Senators center Colin White was one of the critical players. (Rick Scuteri/Associated Press)

Several Ottawa Senators players apologized Monday night for mocking assistant coach Marty Raymond in a video recorded without their knowledge during a recent Uber ride.

Seven Senators players were riding in an Uber in Phoenix when they began panning the team’s penalty kill and Raymond’s coaching techniques. The Uber was equipped with a dashboard camera that recorded the Oct. 29 conversation, which was later published online. The original video was removed, but it has been copied and reposted.

The players — Chris Wideman, Matt Duchene, Thomas Chabot, Dylan DeMelo, Alex Formenton, Chris Tierney and Colin White — are seen and heard in the video complaining about the team’s penalty kill, which Raymond oversees, when the driver asks what team they play for.

“Ottawa,” Wideman, a defenseman, says in the clip. “As you can tell, we’re really pleased with our [penalty kill]."

The remarks were met with laughter as the players looked at statistics that showed the Senators' penalty kill ranked near the bottom of the NHL. As of Tuesday, Ottawa is killing penalties at a 68.8 percent rate, next to worst in the 31-team league.

In the video, the players criticize Raymond’s coaching techniques.

“Do you notice that when [Raymond] runs the video, if you actually do pay attention, he doesn’t ever teach you anything?” Wideman asks in the recorded conversation. “He just commentates what’s happening.”

“We don’t change anything, ever,” replies Duchene, a center. “So why do we even have a meeting? I haven’t paid attention in three weeks.”

Warning: video contains profanity

The Senators entered Tuesday tied for 12th in the Eastern Conference with 13 points and a 5-6-3 record. The seven players called the incident “an important learning experience” in a statement, vowing, “we will do better.”

“We want to apologize publicly to Marty Raymond, our teammates and coaches for our comments in Phoenix on Oct. 29,” the statement read in part, via ESPN. “Our private conversation was recorded without our knowledge or consent. We’re passionate about our team and focusing on growing together. We are grateful for the support of our fans and organization.”

Uber in a statement said the video was a “clear violation of our Community Guidelines. As soon as we learned of this situation, we immediately worked to help get this video removed.”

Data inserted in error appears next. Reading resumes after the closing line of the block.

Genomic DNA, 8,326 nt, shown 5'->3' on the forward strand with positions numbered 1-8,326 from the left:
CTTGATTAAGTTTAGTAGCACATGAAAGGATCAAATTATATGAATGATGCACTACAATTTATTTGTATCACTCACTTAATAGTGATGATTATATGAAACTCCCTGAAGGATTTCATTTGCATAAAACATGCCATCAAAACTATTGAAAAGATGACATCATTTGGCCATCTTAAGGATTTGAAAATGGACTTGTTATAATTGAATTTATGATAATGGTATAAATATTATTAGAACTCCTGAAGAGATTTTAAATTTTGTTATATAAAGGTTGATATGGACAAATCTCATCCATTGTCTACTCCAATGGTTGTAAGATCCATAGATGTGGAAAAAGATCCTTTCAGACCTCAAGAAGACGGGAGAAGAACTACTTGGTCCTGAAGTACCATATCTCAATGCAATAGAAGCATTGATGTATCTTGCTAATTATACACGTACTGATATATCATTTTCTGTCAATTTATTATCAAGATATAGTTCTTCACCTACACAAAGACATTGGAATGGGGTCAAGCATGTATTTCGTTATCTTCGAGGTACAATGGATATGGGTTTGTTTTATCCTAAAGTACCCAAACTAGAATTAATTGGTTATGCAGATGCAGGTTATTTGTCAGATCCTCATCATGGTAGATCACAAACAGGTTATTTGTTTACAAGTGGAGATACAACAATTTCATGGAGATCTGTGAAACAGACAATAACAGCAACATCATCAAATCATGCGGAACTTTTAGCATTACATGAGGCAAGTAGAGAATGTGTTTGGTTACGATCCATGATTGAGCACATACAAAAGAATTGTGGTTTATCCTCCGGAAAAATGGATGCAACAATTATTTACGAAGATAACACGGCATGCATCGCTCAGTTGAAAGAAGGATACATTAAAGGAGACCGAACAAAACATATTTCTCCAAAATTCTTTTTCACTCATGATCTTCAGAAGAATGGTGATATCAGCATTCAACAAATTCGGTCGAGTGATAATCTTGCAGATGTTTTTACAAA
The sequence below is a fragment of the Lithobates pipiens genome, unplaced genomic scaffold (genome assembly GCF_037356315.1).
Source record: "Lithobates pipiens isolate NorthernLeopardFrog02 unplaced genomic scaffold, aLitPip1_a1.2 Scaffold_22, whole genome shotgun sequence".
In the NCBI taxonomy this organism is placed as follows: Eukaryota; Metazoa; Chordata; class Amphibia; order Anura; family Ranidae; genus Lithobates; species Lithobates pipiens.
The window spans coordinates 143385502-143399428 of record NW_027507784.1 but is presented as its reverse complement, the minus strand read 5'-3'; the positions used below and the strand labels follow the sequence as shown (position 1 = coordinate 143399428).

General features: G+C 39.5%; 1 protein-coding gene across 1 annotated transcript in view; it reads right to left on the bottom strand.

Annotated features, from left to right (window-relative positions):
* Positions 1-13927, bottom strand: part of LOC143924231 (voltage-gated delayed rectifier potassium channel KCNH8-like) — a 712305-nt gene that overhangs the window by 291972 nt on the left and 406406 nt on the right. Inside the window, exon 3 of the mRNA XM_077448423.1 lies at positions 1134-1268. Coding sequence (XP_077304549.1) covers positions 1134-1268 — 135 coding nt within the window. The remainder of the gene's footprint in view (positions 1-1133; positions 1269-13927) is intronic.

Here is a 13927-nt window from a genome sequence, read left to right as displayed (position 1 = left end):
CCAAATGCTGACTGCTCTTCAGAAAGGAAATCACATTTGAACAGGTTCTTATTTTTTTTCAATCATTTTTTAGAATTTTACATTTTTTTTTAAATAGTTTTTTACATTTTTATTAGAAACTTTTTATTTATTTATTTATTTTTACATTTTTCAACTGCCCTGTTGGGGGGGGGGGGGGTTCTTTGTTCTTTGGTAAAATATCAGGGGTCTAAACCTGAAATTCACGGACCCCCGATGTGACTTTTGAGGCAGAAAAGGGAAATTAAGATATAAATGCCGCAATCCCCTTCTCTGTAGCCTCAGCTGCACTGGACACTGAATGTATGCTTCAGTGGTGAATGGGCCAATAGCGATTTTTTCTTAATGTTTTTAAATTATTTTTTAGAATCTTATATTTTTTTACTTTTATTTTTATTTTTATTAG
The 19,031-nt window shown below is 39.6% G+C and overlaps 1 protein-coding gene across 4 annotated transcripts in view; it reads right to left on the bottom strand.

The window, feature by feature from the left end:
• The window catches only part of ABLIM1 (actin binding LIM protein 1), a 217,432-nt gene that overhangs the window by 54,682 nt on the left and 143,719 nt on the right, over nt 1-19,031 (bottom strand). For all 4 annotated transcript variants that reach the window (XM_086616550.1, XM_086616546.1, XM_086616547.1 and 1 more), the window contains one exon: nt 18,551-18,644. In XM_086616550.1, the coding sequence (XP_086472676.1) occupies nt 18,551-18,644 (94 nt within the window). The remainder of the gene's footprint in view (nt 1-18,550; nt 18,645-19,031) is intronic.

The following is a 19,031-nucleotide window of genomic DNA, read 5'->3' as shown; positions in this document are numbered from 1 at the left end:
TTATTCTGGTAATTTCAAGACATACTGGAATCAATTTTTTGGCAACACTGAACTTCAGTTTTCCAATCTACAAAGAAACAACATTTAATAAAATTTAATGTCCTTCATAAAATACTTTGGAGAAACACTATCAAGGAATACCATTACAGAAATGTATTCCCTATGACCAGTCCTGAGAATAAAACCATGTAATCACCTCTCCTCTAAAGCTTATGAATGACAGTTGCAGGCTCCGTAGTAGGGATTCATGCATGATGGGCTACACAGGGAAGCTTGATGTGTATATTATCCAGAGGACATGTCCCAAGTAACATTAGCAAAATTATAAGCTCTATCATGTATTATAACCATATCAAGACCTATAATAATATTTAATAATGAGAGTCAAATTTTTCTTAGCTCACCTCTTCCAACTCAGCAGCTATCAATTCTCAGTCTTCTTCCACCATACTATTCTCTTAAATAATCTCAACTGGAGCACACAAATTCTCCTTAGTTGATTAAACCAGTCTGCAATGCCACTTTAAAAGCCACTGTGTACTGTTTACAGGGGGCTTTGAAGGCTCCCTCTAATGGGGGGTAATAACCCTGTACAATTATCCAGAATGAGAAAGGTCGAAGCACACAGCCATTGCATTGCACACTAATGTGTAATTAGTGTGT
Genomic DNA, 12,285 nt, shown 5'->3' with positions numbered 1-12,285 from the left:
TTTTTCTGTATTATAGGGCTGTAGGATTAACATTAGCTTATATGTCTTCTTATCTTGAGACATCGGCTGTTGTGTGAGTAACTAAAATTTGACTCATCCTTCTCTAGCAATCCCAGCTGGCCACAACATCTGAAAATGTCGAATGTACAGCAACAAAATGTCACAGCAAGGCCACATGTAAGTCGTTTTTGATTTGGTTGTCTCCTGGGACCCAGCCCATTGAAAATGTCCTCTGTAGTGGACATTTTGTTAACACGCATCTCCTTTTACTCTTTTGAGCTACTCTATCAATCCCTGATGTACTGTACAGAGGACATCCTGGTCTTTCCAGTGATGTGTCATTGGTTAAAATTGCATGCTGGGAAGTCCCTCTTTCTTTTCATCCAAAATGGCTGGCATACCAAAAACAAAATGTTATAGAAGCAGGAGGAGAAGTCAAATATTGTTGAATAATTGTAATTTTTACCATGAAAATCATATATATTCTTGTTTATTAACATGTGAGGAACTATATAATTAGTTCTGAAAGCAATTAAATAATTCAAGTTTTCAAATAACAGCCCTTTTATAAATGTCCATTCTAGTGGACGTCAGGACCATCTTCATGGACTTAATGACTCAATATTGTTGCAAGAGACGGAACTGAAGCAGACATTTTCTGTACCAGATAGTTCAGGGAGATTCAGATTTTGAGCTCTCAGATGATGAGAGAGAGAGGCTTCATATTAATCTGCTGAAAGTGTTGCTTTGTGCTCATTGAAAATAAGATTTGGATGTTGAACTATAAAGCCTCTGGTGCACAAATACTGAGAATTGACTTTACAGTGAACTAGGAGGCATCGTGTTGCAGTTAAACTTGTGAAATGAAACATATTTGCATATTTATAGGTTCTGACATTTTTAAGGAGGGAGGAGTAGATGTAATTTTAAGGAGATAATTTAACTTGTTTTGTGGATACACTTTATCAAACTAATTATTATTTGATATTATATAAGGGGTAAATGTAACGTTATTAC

Still, the driver probably did not break any laws by recording passengers and publishing that recording. Arizona is a “one-party consent” state when it comes to recording conversations, according to the Digital Media Law Project. That means only one person in the conversation, in this case the driver, must give permission to record.

Also, dashboard cameras are common in cars used by ride-hailing services such as Uber and Lyft. They allow drivers to record interactions with passengers and other vehicles for an added sense of safety and to assist in filing insurance claims.

Uber allows drivers to use those devices in its company guidelines but advises drivers to adhere to local recording laws, which vary by state.

But Uber Canada General Manager Rob Khazzam tweeted Monday, “Filming or recording passengers without their consent is totally unacceptable and if reported / detected we will investigate + take action to preserve our communities privacy and integrity.”

Ottawa missed the playoffs last season under Coach Guy Boucher and is in the midst of tearing down and revamping its roster. Boucher expressed confidence in Raymond and declined to comment on possible punishment for players.

“Nothing is more important to us during this rebuild than making sure our players and coaches are fully committed to our plan, our values and our system of play,” Boucher said in a statement. “We have every confidence in Marty Raymond’s coaching; in the effort and determination of our team; and in the sincerity of our players’ apology.”

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